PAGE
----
Wednesday, April 29, 2009

People who get us into trouble

I found this latest piece by Robert J. Samuelson via Paul Krugman, who nails some of the most disturbing fallacies in the column:

I don’t think there’s a single thing there that’s right. What on earth do business cycles have to do with it? The models may assume growth based on past trends, but they DO ask whether emissions policy would greatly slow growth — and the answer is no. Consumers aren’t assumed to “quickly” use less — the time frame in these models is decades long. And new supplies don’t “magically” appear — they respond to price incentives, which is what economics usually says.

I don’t especially mean to pick on Samuelson, but this column exemplifies a strange thing about the climate change debate. Opponents of a policy change generally believe that market economies are wonderful things, able to adapt to just about anything — anything, that is, except a government policy that puts a price on greenhouse gas emissions. Limits on the world supply of oil, land, water — no problem. Limits on the amount of CO2 we can emit — total disaster.

Funny how that is.
Ultimately, however it's Samuelson himself who deconstructs his own arguments most accurately:
The selling of the green economy involves much economic make-believe... Actually, no one involved in this debate really knows what the consequences or costs might be. All are inferred from models of uncertain reliability. Great schemes of economic and social engineering are proposed on shaky foundations of knowledge.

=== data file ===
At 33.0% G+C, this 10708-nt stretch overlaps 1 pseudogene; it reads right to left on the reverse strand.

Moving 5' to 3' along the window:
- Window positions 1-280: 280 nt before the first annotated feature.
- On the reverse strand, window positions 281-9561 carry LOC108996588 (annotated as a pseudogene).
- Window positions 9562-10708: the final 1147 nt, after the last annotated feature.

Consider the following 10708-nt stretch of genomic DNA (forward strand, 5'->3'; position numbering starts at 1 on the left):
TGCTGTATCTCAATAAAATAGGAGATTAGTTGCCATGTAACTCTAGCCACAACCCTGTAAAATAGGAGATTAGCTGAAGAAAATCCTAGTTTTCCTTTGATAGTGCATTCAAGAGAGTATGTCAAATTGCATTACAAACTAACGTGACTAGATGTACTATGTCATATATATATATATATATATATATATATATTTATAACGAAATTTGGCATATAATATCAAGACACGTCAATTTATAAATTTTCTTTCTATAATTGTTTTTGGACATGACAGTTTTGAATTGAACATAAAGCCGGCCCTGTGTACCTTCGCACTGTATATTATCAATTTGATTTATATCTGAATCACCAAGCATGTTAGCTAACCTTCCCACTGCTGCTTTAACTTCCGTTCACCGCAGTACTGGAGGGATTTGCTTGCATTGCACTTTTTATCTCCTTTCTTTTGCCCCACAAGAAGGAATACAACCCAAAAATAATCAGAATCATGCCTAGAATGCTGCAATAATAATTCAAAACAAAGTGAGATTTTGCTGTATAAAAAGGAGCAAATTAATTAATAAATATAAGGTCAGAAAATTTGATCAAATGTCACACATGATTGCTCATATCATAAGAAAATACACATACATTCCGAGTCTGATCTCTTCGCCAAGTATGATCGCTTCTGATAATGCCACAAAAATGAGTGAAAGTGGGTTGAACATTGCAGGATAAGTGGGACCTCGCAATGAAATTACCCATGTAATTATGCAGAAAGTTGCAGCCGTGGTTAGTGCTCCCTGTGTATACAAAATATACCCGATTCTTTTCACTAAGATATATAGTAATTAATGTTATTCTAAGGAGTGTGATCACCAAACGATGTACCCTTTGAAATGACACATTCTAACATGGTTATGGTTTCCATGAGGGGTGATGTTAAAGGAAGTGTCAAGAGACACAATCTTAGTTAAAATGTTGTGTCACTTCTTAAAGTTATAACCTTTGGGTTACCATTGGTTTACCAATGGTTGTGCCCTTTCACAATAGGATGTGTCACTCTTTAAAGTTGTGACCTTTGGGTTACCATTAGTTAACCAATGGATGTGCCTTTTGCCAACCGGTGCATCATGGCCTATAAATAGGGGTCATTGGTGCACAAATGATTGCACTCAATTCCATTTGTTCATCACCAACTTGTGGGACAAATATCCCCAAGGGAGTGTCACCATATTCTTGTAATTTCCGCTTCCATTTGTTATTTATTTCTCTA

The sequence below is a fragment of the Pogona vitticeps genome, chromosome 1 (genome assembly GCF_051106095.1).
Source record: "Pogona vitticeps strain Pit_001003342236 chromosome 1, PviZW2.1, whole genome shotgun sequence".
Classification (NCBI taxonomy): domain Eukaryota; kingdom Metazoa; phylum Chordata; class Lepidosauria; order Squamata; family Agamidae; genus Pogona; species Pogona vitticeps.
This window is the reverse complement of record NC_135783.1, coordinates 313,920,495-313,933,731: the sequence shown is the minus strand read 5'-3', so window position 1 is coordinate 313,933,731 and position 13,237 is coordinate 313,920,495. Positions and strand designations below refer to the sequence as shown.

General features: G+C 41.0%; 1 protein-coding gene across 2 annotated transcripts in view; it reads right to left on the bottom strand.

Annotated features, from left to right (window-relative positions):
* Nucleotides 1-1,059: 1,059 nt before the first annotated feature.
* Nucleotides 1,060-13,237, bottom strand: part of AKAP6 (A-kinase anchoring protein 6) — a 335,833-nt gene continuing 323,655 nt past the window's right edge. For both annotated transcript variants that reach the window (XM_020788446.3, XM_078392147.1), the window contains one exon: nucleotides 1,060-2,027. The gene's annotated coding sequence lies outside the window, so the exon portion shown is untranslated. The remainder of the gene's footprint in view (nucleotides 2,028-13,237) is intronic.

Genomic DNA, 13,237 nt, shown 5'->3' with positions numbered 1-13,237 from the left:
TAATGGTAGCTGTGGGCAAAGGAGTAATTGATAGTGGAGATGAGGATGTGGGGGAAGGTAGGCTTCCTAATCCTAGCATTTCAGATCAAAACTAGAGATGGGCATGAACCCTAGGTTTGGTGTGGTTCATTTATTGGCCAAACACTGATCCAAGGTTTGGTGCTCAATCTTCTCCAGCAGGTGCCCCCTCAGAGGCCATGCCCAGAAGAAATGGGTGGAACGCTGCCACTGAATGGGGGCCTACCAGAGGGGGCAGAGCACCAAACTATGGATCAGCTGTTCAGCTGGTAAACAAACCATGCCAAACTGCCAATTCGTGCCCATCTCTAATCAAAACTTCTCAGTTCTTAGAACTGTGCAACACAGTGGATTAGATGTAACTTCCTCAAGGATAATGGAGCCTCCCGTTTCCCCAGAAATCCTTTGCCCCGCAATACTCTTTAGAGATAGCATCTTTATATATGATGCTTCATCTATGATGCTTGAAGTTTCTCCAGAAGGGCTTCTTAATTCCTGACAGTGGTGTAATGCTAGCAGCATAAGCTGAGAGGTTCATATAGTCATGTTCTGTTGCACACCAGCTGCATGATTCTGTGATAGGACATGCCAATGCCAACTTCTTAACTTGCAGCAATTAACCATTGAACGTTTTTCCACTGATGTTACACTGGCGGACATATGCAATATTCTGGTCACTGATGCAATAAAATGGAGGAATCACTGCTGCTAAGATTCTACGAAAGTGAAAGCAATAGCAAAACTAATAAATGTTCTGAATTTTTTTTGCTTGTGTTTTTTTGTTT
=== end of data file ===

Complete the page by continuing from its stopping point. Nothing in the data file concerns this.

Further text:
Funny because economic make-believe and shaky foundations of knowledge would've probably been the exact words I'd chosen to describe Samuelson's writing with.

Monday, April 20, 2009

The Paradox of Plenty

Ok, it's been some time since my last post. I'll try to get back to speed with shorter posts on what's happening. Interaction Quarterly of Stanford recently published an article, which reminds us that NOCs (national oil companies) have often neglected new exploration investments, and the oil revenue is rather used for other government expenditure (a recent exception is Brazil's Petrobras). The "sovereign" or political risk in the oil producing countries is often too high for non-NOCs to do exploration solo. There's still plenty of oil in the ground; it's just harder to get to, and new investments are lagging behind because of poverty, corruption, and war. NOCs are instant cash machines, as David Victor calls them.

Why is it so important to get to as many conventional oil sources as possible? Well, because each barrel of conventional oil left in the ground is likely to be replaced with a barrel of non-conventional oil. That's bad news both economically and environmentally, and there's no "paradox of plenty" with regards to either of the two.